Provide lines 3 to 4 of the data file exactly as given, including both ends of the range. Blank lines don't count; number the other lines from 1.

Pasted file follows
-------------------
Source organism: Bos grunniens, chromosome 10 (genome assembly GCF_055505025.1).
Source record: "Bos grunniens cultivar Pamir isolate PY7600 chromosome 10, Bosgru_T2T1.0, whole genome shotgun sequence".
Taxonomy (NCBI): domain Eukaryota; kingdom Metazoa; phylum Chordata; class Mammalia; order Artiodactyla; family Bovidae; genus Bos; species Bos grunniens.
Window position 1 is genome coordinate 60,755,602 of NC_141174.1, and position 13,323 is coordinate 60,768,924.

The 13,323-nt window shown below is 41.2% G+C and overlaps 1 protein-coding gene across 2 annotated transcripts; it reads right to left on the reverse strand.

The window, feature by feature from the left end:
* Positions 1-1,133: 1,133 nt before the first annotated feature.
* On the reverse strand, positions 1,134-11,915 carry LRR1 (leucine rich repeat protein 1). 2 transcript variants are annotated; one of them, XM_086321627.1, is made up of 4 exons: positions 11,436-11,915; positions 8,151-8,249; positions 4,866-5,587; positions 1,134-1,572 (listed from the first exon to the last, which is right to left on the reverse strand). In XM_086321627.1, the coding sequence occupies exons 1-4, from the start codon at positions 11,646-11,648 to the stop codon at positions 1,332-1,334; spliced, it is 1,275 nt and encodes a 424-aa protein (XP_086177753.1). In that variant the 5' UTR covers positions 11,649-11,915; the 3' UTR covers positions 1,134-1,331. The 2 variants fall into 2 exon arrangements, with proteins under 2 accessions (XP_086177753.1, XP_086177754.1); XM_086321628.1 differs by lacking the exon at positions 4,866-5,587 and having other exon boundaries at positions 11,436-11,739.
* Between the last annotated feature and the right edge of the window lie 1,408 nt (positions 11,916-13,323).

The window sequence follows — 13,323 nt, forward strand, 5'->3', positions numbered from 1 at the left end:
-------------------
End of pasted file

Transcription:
Taxonomy (NCBI): domain Eukaryota; kingdom Metazoa; phylum Chordata; class Mammalia; order Artiodactyla; family Bovidae; genus Bos; species Bos grunniens.
Window position 1 is genome coordinate 60,755,602 of NC_141174.1, and position 13,323 is coordinate 60,768,924.